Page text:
Above all it’s plenty of fun
Adam England
10:57 18th January 2022

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Olly Alexander had a pretty good 2021, what with the runaway success and critical adulation of Channel 4 drama It’s A Sin, collaborations with pop legend Kylie, and a headline spot on New Year’s Eve. This week, he'll be looking to the release of Years & Years’ third album to get 2022 off to a flier too. 

It’s Years & Years’ first album as a solo project after long-time members Mikey Goldsworthy and Emre Turkmen left last March (though Goldsworthy will remain as a live member and Alexander told the BBC they’re all still friends). The band, originally a five-piece, then a trio for the best part of a decade, is now down to one. 

Shortly after waving goodbye to Goldsworthy and Turkmen last year, Alexander dropped lead single ‘Starstruck’. It might have been out for what’s approaching a year now, but it still sounds refreshing, an instant explosive pop banger. It follows opener ‘Consequences’, an equally-enjoyable squelchy, synthy number that sets the tone for the rest of the record. 

There’s definitely a Kylie influence throughout, with plenty of retro disco-pop and high-NRG vibes—we’re not reinventing the wheel here, even if it is a little different to previous Years & Years releases. Eighties—and to a slightly lesser extent noughties—sounds aren’t in short supply, and house influences crop up often throughout the album, from the opener onwards.

The album ebbs and flows, with some tracks stronger than others. After the (slightly underwhelming) floorfiller ‘Night Call’ which follows ‘Starstruck’, we get a real standout in ‘Intimacy’. Slower than the tracks preceeding it, ‘Intimacy’ shows off Alexander’s generous vocal range and is more tender, showing another side to the record.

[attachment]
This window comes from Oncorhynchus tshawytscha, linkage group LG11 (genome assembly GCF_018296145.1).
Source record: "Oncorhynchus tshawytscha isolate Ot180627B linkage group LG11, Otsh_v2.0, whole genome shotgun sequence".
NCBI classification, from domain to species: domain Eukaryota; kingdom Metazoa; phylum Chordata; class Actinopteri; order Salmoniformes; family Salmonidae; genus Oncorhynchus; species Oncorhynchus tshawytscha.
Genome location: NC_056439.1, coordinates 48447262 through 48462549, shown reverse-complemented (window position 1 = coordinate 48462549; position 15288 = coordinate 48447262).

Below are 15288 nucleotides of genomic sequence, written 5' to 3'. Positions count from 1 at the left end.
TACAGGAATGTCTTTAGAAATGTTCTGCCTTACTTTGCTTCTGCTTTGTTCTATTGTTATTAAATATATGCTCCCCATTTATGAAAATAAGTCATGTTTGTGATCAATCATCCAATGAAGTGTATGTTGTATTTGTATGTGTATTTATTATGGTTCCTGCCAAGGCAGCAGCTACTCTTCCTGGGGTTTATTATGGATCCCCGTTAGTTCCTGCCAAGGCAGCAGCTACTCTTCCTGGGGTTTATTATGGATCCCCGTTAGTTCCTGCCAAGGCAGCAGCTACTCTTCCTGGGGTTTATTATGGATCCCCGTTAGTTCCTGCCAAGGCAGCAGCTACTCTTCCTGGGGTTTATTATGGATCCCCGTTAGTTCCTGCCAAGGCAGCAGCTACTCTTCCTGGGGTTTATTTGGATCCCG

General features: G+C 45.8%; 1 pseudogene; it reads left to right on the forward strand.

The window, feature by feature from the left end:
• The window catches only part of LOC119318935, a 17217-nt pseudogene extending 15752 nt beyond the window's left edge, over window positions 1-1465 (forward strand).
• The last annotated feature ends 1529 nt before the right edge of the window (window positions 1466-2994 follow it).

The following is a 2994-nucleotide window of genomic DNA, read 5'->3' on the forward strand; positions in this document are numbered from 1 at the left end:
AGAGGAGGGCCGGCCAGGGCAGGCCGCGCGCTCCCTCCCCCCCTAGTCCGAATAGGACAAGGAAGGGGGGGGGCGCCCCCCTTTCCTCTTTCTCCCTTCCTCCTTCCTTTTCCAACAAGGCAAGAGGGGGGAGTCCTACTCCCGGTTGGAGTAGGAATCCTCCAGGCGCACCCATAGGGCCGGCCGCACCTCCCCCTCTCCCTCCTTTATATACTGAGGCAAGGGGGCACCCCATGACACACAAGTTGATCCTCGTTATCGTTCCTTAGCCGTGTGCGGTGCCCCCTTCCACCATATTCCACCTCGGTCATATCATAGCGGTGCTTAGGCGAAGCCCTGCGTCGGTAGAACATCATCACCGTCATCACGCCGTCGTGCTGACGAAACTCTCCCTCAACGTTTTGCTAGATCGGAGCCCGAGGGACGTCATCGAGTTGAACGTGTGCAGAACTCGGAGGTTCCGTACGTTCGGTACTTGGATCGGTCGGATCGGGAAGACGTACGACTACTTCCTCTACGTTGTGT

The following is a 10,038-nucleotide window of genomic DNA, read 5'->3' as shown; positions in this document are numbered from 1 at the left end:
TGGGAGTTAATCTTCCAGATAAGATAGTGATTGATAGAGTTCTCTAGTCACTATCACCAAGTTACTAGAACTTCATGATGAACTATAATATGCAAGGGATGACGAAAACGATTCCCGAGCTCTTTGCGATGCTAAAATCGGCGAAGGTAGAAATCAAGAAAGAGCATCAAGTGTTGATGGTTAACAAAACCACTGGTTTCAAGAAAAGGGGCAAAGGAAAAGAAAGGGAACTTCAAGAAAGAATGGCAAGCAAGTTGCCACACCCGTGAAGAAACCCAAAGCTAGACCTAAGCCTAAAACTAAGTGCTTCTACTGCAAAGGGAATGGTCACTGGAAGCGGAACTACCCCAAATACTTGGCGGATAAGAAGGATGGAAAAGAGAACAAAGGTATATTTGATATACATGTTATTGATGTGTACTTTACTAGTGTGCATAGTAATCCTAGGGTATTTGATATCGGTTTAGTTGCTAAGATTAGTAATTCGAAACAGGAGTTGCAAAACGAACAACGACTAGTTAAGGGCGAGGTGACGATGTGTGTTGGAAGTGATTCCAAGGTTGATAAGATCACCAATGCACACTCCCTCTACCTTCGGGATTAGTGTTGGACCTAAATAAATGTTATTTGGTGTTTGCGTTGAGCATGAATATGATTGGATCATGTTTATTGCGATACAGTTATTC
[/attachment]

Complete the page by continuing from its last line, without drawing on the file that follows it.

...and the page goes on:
‘20 Minutes’ is another highlight. A sexy R&B-infused number, the infectious refrain of “Twenty, twenty minutes” sticks in the brain, and it feels like a diversion from type. ‘Strange and Unusual’ comes after, and is one of the more mellow tracks on the album. It’s very atmospheric and feels like it’s meant to be in a pair with the previous track—they accompany each other perfectly, and land in the correct order on the track-list. 

As can often be the case, the stronger tracks tend not to be singles, ‘Starstruck’ notwithstanding. The one-two-three triple whammy of tracks after ‘Intimacy’, ‘Crave’, ‘Sweet Talker’ and ‘Sooner or Later’, feels slightly underwhelming. ‘Crave’ was described by Alexander as “inhabiting the deranged sexual energy I’ve always wanted”, and that’s a decent summary, even if it doesn’t quite have the oomph of ‘Starstruck’.

That said, ‘Crave’ is probably the best of the trio. The EDM-pop of ‘Sweet Talker’, which turns into something Clean Bandit-esque is a collaboration with Swedish house duo Galantis and surely one written to be a radio hit. Yet it blends into the rest of the album here, with many stronger efforts both preceding and succeeding. 

Latest release ‘Sooner or Later’ fares much the same. It’s a tame electronic track that only really serves as filler, and while not a bad song just never really gets going. It could have been one of the bonus tracks—of which there are three. The catchy ‘Immaculate’, in particular, warrants inclusion on the main album, perhaps at the expense of ‘Sooner or Later’: if you’re not singing “You make it sound so/Immaculate” for days afterwards, you’re simply doing it wrong. It blends Middle Eastern influences with exciting dance-pop, and flows quite nicely into ‘Muscle’, another strong effort.

One thing’s clear: Olly Alexander has some serious talent. It may take time for things to adjust with such a big change in Years & Years’ personnel, but for the first album as a solo project it’s a good start—there’s plenty to enjoy here, and above all it’s plenty of fun. Sure, there are some hits and some misses, but overall a solid effort from one of the men of the moment. 

Night Call arrives 21 January via Polydor.

Grab your copy of the Gigwise print magazine here.

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Photo: Press